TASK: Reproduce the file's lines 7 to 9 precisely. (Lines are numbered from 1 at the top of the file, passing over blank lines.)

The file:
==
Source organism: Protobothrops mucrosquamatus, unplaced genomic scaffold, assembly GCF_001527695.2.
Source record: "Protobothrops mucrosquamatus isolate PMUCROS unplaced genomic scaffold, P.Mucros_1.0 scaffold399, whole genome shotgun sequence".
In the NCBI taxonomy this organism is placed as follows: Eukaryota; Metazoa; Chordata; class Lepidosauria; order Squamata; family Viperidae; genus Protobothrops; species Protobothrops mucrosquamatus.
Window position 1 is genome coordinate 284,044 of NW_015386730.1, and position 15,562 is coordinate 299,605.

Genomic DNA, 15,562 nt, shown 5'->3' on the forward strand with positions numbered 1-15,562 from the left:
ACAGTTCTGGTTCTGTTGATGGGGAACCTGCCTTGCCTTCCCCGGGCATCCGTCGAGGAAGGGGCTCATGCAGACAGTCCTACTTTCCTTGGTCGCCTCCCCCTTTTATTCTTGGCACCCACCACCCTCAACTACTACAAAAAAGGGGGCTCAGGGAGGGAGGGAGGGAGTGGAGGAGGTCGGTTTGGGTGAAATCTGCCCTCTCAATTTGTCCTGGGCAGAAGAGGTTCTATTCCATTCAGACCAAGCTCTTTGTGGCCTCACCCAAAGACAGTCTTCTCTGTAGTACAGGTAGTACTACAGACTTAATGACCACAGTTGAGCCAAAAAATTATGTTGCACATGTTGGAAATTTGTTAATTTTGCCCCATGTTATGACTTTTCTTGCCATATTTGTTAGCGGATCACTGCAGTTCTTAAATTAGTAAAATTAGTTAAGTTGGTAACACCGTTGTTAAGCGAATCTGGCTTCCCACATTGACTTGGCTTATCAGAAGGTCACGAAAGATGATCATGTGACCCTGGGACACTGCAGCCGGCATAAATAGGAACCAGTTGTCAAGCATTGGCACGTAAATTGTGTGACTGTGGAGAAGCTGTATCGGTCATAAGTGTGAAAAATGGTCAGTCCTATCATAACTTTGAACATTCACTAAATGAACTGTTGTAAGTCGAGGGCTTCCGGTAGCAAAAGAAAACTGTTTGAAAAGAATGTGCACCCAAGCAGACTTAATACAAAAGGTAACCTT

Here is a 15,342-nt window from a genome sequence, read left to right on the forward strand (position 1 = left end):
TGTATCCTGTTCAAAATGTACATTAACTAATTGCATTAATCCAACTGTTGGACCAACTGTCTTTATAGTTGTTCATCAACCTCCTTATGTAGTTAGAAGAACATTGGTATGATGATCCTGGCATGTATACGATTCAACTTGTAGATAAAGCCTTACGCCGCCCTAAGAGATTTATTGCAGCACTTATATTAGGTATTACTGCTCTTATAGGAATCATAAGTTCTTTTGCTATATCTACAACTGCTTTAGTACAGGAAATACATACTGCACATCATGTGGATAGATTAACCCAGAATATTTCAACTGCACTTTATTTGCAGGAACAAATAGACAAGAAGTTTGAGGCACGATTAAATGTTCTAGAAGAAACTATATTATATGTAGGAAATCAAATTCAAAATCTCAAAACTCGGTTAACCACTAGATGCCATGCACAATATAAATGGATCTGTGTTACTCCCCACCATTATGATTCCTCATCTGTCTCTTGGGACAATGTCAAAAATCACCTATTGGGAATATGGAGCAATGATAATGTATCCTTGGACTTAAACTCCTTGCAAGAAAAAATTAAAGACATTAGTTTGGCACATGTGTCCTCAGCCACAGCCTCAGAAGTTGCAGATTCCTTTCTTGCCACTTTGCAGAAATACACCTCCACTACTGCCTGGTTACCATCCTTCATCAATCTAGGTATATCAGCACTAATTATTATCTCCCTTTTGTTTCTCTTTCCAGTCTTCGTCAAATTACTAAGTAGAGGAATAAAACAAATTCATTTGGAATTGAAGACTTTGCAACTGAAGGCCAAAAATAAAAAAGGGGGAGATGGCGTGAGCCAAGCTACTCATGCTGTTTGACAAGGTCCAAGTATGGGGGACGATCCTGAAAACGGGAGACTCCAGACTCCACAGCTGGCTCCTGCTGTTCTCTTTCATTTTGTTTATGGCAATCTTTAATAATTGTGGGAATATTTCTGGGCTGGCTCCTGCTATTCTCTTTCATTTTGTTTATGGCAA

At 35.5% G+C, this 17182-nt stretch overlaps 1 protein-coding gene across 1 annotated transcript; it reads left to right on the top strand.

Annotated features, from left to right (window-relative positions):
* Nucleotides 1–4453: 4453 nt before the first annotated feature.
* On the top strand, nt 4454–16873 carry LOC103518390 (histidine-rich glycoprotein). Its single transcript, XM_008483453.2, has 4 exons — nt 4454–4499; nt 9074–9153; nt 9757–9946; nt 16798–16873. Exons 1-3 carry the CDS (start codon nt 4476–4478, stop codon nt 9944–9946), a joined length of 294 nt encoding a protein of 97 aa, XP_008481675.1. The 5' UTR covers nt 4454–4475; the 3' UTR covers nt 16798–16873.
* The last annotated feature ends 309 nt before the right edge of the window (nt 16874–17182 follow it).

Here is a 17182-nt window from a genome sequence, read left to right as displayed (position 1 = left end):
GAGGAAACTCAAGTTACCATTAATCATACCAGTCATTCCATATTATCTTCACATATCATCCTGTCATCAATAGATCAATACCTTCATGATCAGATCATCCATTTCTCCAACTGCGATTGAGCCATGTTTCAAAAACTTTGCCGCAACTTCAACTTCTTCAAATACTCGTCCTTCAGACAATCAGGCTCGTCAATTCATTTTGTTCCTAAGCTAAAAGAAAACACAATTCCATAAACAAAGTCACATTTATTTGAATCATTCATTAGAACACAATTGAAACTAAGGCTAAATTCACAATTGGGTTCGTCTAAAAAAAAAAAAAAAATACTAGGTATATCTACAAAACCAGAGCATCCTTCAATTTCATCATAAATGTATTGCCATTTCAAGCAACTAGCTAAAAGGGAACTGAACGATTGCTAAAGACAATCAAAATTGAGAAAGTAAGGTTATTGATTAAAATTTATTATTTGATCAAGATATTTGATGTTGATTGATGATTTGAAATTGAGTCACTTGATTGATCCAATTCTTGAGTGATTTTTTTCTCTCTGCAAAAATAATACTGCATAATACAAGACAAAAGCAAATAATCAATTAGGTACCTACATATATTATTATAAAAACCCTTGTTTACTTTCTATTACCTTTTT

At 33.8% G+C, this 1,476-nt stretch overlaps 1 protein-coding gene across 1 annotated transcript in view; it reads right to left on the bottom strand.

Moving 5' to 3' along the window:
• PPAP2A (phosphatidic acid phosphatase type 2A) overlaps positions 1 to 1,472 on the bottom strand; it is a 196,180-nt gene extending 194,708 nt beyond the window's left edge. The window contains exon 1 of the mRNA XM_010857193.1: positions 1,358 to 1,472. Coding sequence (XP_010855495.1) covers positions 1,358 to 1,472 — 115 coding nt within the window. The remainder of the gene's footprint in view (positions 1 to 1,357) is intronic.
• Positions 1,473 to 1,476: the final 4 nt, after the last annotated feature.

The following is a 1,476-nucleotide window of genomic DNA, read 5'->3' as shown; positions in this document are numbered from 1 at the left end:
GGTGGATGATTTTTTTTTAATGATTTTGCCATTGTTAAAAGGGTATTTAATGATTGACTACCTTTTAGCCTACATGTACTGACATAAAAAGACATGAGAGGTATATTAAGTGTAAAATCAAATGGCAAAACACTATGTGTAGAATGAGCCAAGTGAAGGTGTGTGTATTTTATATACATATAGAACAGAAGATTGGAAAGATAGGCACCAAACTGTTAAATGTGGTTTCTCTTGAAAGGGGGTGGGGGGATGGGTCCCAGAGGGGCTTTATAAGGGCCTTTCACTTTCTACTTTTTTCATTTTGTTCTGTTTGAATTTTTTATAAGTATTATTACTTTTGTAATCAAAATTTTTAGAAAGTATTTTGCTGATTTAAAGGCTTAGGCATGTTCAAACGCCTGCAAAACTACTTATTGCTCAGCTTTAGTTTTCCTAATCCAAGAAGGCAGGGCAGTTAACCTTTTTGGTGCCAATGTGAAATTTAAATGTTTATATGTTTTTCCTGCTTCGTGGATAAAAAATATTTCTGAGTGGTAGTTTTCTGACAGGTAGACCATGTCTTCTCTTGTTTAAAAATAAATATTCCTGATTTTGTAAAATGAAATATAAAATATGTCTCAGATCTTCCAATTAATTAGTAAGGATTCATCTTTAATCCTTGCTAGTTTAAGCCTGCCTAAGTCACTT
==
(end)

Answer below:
Here is a 15,342-nt window from a genome sequence, read left to right on the forward strand (position 1 = left end):
TGTATCCTGTTCAAAATGTACATTAACTAATTGCATTAATCCAACTGTTGGACCAACTGTCTTTATAGTTGTTCATCAACCTCCTTATGTAGTTAGAAGAACATTGGTATGATGATCCTGGCATGTATACGATTCAACTTGTAGATAAAGCCTTACGCCGCCCTAAGAGATTTATTGCAGCACTTATATTAGGTATTACTGCTCTTATAGGAATCATAAGTTCTTTTGCTATATCTACAACTGCTTTAGTACAGGAAATACATACTGCACATCATGTGGATAGATTAACCCAGAATATTTCAACTGCACTTTATTTGCAGGAACAAATAGACAAGAAGTTTGAGGCACGATTAAATGTTCTAGAAGAAACTATATTATATGTAGGAAATCAAATTCAAAATCTCAAAACTCGGTTAACCACTAGATGCCATGCACAATATAAATGGATCTGTGTTACTCCCCACCATTATGATTCCTCATCTGTCTCTTGGGACAATGTCAAAAATCACCTATTGGGAATATGGAGCAATGATAATGTATCCTTGGACTTAAACTCCTTGCAAGAAAAAATTAAAGACATTAGTTTGGCACATGTGTCCTCAGCCACAGCCTCAGAAGTTGCAGATTCCTTTCTTGCCACTTTGCAGAAATACACCTCCACTACTGCCTGGTTACCATCCTTCATCAATCTAGGTATATCAGCACTAATTATTATCTCCCTTTTGTTTCTCTTTCCAGTCTTCGTCAAATTACTAAGTAGAGGAATAAAACAAATTCATTTGGAATTGAAGACTTTGCAACTGAAGGCCAAAAATAAAAAAGGGGGAGATGGCGTGAGCCAAGCTACTCATGCTGTTTGACAAGGTCCAAGTATGGGGGACGATCCTGAAAACGGGAGACTCCAGACTCCACAGCTGGCTCCTGCTGTTCTCTTTCATTTTGTTTATGGCAATCTTTAATAATTGTGGGAATATTTCTGGGCTGGCTCCTGCTATTCTCTTTCATTTTGTTTATGGCAA

At 35.5% G+C, this 17182-nt stretch overlaps 1 protein-coding gene across 1 annotated transcript; it reads left to right on the top strand.